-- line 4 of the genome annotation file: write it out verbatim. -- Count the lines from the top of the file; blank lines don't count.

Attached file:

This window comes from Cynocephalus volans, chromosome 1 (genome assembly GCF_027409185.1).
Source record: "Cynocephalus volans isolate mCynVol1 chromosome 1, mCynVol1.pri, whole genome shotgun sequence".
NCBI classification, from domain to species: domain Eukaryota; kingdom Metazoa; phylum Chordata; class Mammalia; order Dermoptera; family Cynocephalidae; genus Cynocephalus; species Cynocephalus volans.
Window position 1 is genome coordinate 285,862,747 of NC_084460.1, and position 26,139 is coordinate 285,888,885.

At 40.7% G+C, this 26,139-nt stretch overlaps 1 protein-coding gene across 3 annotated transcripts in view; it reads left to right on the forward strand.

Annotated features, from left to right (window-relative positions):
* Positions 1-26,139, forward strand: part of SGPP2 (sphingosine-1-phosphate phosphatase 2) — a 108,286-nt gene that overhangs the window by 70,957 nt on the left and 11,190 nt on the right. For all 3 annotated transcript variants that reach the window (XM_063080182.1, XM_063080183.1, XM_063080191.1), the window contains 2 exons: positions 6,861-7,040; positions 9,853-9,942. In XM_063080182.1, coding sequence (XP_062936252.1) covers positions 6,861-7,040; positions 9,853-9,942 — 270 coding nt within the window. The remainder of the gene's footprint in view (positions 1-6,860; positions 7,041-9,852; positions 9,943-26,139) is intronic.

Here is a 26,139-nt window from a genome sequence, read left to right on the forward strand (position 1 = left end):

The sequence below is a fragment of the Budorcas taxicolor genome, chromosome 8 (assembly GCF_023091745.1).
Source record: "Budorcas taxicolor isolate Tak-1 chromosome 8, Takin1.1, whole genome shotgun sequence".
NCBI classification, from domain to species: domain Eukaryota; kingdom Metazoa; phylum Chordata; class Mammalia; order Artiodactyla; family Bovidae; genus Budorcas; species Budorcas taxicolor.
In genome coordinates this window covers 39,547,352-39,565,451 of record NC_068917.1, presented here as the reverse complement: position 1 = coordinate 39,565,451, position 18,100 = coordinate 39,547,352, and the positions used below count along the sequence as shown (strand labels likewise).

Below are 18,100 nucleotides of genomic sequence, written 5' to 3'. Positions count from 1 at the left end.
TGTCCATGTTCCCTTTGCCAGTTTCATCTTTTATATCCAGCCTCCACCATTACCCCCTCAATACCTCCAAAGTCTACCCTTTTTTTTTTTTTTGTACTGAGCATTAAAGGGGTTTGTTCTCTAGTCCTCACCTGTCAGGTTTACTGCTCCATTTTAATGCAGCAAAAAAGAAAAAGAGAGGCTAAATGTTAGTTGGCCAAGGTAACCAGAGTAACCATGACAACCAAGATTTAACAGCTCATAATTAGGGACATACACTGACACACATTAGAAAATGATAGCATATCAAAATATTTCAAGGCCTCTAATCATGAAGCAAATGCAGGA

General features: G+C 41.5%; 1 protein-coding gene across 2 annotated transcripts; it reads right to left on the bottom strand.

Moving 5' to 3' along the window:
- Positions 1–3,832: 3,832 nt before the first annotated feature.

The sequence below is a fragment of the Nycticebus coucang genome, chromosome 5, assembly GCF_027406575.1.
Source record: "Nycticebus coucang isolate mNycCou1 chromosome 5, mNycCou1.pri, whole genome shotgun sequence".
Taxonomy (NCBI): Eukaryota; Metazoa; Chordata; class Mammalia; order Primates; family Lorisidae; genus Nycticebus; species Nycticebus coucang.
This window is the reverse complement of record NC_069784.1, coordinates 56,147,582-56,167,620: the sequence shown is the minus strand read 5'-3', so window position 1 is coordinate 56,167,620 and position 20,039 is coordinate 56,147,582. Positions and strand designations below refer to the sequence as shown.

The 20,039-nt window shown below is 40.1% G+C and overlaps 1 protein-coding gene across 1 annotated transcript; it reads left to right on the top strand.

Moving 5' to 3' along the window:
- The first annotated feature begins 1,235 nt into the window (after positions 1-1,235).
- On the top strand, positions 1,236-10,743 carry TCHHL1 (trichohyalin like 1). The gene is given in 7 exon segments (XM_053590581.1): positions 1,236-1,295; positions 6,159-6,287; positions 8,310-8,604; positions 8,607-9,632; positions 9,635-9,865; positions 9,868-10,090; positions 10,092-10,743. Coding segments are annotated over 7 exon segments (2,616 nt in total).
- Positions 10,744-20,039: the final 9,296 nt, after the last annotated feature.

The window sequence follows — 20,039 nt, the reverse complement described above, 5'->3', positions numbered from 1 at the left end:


Window position 1 is genome coordinate 285,862,747 of NC_084460.1, and position 26,139 is coordinate 285,888,885.